Wimbledon's singles champions will benefit from a prize money rise taking their earnings to 1.1 million pounds ($1.7 million) at the 2011 Championships, organisers announced on Tuesday.
If men's champion Rafael Nadal and women's winner Serena Williams successfully defend the titles they won last year they will bank a cheque that represents a 10 per cent rise of 100,000 pounds on the 1 million pound prize awarded 12 months ago.
Although the rest of the world continues to endure tough times as the global financial recession continues, there is no sign of the All England Club tightening its belt.
The singles runners-up will earn 550,000 pounds, the beaten semi-finalists will get 275,000 and even a first-round loser pockets 11,500 for their efforts.
The total prize money for the 125th Championships, which run from June 20 to July 3, is now 14.6 million, a 6.4 per cent increase on last year's amount.
Phillip Brook, the new chairman of the All England Club, defended the announcement of the rises on Tuesday and said: "Leading international sports events such as Wimbledon are all about the quality of the players on show.
"In the competitive world of top-level sport, it is important that we offer prize money which suitably rewards the players both for the box office appeal they bring to the event and their supreme performances on court."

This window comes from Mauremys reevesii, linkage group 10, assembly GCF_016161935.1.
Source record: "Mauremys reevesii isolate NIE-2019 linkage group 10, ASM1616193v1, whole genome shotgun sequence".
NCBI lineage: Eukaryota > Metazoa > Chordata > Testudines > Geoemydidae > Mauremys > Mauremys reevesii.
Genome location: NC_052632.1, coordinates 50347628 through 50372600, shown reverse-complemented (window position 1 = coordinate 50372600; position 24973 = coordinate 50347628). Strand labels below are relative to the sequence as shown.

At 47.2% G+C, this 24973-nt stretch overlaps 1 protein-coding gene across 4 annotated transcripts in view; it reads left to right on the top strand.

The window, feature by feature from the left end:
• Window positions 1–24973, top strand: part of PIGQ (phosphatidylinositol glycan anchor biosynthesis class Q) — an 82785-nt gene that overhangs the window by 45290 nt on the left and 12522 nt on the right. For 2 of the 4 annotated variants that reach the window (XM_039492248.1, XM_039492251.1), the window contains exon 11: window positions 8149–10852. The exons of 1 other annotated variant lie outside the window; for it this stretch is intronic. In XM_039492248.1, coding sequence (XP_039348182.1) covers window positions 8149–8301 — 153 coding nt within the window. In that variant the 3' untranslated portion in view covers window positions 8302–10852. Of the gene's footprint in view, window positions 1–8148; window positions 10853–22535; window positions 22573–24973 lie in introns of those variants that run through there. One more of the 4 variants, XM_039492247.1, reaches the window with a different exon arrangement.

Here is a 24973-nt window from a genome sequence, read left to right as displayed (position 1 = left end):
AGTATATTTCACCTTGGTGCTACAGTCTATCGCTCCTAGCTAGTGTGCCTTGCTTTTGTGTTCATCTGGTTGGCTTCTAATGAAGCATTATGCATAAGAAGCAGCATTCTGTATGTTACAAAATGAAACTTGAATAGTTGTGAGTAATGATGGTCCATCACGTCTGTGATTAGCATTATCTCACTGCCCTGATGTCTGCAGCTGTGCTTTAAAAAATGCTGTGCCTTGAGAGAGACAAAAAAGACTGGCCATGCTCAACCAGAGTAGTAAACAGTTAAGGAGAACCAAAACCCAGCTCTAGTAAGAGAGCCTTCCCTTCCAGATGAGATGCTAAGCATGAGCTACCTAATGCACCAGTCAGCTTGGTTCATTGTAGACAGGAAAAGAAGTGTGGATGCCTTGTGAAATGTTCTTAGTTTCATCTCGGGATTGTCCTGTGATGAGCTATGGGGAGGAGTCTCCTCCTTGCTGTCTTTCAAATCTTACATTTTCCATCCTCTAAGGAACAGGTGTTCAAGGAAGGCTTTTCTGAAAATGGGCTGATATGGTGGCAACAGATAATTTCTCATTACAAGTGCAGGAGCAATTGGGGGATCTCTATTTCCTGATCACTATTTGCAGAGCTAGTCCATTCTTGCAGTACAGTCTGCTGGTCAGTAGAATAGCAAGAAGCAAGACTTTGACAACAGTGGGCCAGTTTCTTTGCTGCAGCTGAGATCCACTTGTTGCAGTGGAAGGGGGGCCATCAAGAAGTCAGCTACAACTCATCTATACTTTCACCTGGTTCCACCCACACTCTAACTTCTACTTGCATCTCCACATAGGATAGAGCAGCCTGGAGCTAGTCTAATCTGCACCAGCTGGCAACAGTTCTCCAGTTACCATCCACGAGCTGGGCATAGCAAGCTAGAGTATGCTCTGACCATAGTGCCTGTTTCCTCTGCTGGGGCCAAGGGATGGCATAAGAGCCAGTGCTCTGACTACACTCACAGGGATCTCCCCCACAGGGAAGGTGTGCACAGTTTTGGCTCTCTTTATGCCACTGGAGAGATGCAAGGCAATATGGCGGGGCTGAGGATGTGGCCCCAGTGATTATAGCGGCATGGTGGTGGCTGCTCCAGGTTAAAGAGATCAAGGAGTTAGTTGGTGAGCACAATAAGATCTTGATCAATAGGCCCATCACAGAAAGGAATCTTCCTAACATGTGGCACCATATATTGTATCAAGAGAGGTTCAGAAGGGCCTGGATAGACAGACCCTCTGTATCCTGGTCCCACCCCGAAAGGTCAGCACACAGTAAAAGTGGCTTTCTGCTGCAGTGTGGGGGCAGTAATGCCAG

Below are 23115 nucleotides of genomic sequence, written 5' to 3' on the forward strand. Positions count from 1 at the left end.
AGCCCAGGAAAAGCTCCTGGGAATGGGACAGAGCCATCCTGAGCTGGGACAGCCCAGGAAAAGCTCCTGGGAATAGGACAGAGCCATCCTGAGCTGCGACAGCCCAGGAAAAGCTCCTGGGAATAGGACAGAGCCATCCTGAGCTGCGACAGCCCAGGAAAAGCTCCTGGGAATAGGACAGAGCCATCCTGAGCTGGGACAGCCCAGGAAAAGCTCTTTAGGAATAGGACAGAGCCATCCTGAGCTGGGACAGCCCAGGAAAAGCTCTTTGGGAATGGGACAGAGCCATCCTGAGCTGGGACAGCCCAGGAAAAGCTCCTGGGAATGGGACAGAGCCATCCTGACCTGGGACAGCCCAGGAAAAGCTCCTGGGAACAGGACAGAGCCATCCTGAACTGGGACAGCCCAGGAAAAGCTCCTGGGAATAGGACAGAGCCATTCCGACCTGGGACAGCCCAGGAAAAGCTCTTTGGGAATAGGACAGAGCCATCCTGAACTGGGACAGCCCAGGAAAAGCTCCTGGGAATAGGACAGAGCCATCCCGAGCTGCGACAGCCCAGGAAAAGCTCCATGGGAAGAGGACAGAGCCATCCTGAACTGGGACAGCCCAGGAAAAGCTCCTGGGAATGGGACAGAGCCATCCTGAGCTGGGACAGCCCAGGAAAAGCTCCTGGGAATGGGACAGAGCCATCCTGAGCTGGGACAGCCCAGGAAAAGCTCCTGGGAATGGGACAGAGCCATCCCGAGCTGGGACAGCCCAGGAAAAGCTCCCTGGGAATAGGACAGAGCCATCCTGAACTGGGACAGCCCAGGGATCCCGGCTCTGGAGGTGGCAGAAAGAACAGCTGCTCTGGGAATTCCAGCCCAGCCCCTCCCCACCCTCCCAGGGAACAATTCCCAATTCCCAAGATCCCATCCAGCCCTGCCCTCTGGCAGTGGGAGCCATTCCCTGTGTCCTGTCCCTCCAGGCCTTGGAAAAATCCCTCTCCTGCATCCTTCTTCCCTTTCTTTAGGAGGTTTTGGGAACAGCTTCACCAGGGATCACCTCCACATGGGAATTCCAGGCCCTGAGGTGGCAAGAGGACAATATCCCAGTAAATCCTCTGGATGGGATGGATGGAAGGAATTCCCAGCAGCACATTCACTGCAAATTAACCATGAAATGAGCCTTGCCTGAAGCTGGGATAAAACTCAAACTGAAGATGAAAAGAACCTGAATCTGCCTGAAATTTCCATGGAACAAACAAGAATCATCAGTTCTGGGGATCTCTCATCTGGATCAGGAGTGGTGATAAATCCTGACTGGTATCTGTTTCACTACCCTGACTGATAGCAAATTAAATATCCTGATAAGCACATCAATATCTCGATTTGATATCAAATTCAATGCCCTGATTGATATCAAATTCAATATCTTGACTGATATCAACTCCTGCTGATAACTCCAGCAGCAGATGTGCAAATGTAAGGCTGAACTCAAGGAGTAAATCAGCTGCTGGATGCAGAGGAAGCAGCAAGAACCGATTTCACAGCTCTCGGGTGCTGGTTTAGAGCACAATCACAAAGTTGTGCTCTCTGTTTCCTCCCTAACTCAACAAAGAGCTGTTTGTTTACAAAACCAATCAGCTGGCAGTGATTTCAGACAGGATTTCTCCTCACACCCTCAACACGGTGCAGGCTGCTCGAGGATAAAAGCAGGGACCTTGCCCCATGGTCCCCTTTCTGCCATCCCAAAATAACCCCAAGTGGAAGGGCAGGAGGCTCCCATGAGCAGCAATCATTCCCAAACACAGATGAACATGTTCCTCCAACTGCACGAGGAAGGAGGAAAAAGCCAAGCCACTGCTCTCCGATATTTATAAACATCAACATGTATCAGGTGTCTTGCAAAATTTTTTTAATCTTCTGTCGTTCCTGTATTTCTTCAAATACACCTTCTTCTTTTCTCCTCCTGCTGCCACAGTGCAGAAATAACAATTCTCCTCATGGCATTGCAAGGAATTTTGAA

Although Wimbledon remains one of the sport's biggest cash cows, the tournament's bosses are concerned that other tennis events in the United Kingdon could be hit by withdrawals from star players concerned by high taxation.
Athletes who compete in individual sports like tennis and golf are currently taxed a percentage of their endorsements for each day they spend in the UK, whereas team sports like football are exempt from those rules.
Wimbledon's ability to offer such high sums is helped by the worldwide popularity of the tournament, which guarantees another year of capacity crowds during the two-week event and huge commercial revenue.
The overall ground capacity will be up to 38,500 this year as the new 2,000-capacity Court 3 is now ready for use.
It will be the fourth court at Wimbledon to have the Hawkeye system that allows players to challenge calls, while there is also a new Court 4 that takes the number of courts in use back up to 19 from 17 last year.